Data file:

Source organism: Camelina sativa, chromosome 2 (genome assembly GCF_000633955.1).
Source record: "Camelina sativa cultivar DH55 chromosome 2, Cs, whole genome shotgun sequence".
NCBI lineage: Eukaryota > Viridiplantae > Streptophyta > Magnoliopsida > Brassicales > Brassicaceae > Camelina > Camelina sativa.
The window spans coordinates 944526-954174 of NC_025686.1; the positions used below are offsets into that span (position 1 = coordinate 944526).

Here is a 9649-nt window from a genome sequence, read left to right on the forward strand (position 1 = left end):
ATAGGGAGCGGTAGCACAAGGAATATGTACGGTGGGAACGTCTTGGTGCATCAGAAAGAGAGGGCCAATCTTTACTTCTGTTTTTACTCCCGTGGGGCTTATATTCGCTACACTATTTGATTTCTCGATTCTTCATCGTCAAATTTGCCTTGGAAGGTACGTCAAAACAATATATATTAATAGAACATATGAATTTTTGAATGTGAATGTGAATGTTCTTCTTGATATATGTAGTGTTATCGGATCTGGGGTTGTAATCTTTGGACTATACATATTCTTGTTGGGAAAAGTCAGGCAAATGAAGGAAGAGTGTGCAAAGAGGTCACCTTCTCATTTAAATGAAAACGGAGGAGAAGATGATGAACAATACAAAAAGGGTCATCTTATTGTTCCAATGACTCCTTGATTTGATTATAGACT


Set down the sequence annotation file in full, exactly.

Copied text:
Source organism: Camelina sativa, chromosome 2 (genome assembly GCF_000633955.1).
Source record: "Camelina sativa cultivar DH55 chromosome 2, Cs, whole genome shotgun sequence".
NCBI lineage: Eukaryota > Viridiplantae > Streptophyta > Magnoliopsida > Brassicales > Brassicaceae > Camelina > Camelina sativa.
The window spans coordinates 944526-954174 of NC_025686.1; the positions used below are offsets into that span (position 1 = coordinate 944526).

Here is a 9649-nt window from a genome sequence, read left to right on the forward strand (position 1 = left end):
ATAGGGAGCGGTAGCACAAGGAATATGTACGGTGGGAACGTCTTGGTGCATCAGAAAGAGAGGGCCAATCTTTACTTCTGTTTTTACTCCCGTGGGGCTTATATTCGCTACACTATTTGATTTCTCGATTCTTCATCGTCAAATTTGCCTTGGAAGGTACGTCAAAACAATATATATTAATAGAACATATGAATTTTTGAATGTGAATGTGAATGTTCTTCTTGATATATGTAGTGTTATCGGATCTGGGGTTGTAATCTTTGGACTATACATATTCTTGTTGGGAAAAGTCAGGCAAATGAAGGAAGAGTGTGCAAAGAGGTCACCTTCTCATTTAAATGAAAACGGAGGAGAAGATGATGAACAATACAAAAAGGGTCATCTTATTGTTCCAATGACTCCTTGATTTGATTATAGACT